If it weren’t for his wife, Edna, he would be a bum – says Red Skelton
Originally published August 17, 1941, in The Telegraph-Herald – by Fredrick C. Othman, UP Hollywood Correspondent
The girl we want to meet is Edna Skelton, one-time usherette at Loew’s Theater in Kansas City. She’s made her red-headed husband worth $2,000 of the movies’ money every week. If it weren’t for her he’d be a bum. That’s exactly what he said.
As it is, with Edna writing the gags and managing the business and teaching her husband the rudiments of trigonometry and medieval history, he’s one of the funniest comedians in the business, starring in the hit “Whistling in the Dark,” and one of the principals of the upcoming musical “Panama Hattie.” Edna did it all. Red insists she did.
Young Skelton who was born in 1913 in Vincennes, Ind. and got his first theatrical experience at the age of 10 tooting a horn in a medical show, tried his hand as a minstrel, a show boat comedian, a circus clown and a red-nosed burlesque tramp before he met Edna.
“I was 17 and I was playing in Loew’s in Kansas City.” he reported today. “Edna Stillwell was head usherette in the balcony. She’d come back stage with our paychecks on Saturday night and she took an instant dislike to me. So okay. I knew a lot of girls.”
Red’s next job was that of master of ceremonies at one of those weird athletic events known as a walkathon. Edna was cashier. She finally made a date with him. He took her home on a streetcar. It was such a long ride Red said never again. He knew girls who lived closer.
“And one night they called in the photographers to take some pictures and they wanted a picture of me kissing a girl,” Red continued. “There was Edna and I grabbed her and kissed her and it made me dizzy. This was it. This was love. I guess we both were dizzy. We got married. Edna paid for the license. I borrowed $10 from her and bought her a new hat. And we went to St. Louis, where I had a deal to do another walkathon show at $75 a week. Only they wanted to cut my salary.
“Edna made me sore by going to the boss and playing manager for me. I told her I’d handle my own affairs. Only she shut me up with the news that I’d get $100 a week. She also tossed the boss into doing my dry cleaning. I said I’d have to have free food, too. I was still mad. The manager said I could have my meals on the cuff. That’s when Edna floored me first. But that was only the beginning. She gradually worked me up to $500 a week in the walkathon business.”
Then Red went into vaudeville. He had a 25 week run in Montreal and he began to run out of material. Edna wrote him some. It didn’t seem funny to that experienced comedian, Red Skelton.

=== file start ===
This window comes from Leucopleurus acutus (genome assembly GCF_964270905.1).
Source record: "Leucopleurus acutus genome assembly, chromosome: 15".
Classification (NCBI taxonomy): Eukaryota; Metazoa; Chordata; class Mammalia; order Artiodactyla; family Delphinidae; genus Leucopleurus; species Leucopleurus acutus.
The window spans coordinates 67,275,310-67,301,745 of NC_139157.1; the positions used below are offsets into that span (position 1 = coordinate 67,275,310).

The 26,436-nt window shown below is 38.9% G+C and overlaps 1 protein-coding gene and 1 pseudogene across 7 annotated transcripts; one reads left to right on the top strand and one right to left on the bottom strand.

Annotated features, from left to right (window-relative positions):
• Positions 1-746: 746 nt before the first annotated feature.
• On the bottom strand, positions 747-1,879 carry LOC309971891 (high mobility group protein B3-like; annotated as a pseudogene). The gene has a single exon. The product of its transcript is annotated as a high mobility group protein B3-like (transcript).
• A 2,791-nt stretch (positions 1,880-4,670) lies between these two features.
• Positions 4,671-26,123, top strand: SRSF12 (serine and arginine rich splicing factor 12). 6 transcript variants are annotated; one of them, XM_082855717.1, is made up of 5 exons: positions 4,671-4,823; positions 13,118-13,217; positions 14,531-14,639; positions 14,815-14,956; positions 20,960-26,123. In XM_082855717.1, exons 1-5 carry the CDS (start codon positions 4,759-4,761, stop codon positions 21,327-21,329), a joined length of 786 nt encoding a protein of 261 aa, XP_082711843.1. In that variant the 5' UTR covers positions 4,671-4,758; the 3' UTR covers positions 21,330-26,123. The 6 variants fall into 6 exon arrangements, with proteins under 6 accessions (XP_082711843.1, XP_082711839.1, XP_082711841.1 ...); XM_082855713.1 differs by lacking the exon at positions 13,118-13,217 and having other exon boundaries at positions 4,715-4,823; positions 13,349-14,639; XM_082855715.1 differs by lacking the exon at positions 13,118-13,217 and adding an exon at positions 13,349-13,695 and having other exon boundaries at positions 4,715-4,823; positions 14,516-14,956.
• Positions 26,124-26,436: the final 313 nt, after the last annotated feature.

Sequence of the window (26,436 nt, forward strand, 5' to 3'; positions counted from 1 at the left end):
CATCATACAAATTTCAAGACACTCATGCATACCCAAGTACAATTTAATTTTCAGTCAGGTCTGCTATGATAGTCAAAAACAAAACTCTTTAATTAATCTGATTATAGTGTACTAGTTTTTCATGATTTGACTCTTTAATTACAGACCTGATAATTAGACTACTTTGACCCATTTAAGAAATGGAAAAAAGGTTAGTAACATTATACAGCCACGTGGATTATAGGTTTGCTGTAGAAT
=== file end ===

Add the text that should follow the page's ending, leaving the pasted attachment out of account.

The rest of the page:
“But the customers laughed,” he said. “Edna knew what she was doing. She kept on writing my material.”
His wage went up to $1,000 a week. That wasn’t enough for Edna. Her husband was a prosperous man, but he made a lot of bad grammatical errors. He’d never had a chance to pass the seventh grade. So she bought some books and started teaching him English and spelling and arithmetic. Then she hired a tutor and forced to take a high school final examination. He passed it.
“She made me study,” he said, “and pretty soon I didn’t feel like such a fool when I was in a room full of people talking about something besides burlesque.”
The Skeltons came to Hollywood three years ago, with Red earning $2,000 a week for twelve weeks in “Having a Wonderful Time.” He was funny, but the picture was bad. You remember — Ginger Rogers and Douglas Fairbanks, Jr.
Back to the stage went Red and he went broke because he wouldn’t accept any job under $1,000 a week. Edna made him stick to that. In New York once they went three days without food because Red didn’t have the 40 cents that would buy them two meals at their favorite Chinese restaurant.
Then he got a coast-to-coast radio program and soon he was clicking in vaudeville — at Edna’s price. She invested his money in real estate and kept on writing his jokes, and there was Red in Washington at the Earl Theater last winter when the Hollywood contingent arrived for the President’s Birthday Ball.
“Edna says that we came to Hollywood because she owned a pair of slacks and a mink coat and this was the only place she could wear ’em,” Red said. “That isn’t so. She was just making up a gag. What happened was that Mickey Rooney caught our show. He liked it. He went to Nick Schenck in New York about me. Then he went to Louis B. Mayer in Hollywood. So MGM brought me out here. Mickey is the boy who did it.”
That’s the story to date of Red Skelton, as related at Metro-Goldwyn-Mayer. Edna wasn’t there. Red said she was home thinking up jokes for him so he wouldn’t have to go back to bottling Epsom salts, brown sugar and river water for the medicine show.
But we’ll meet her yet.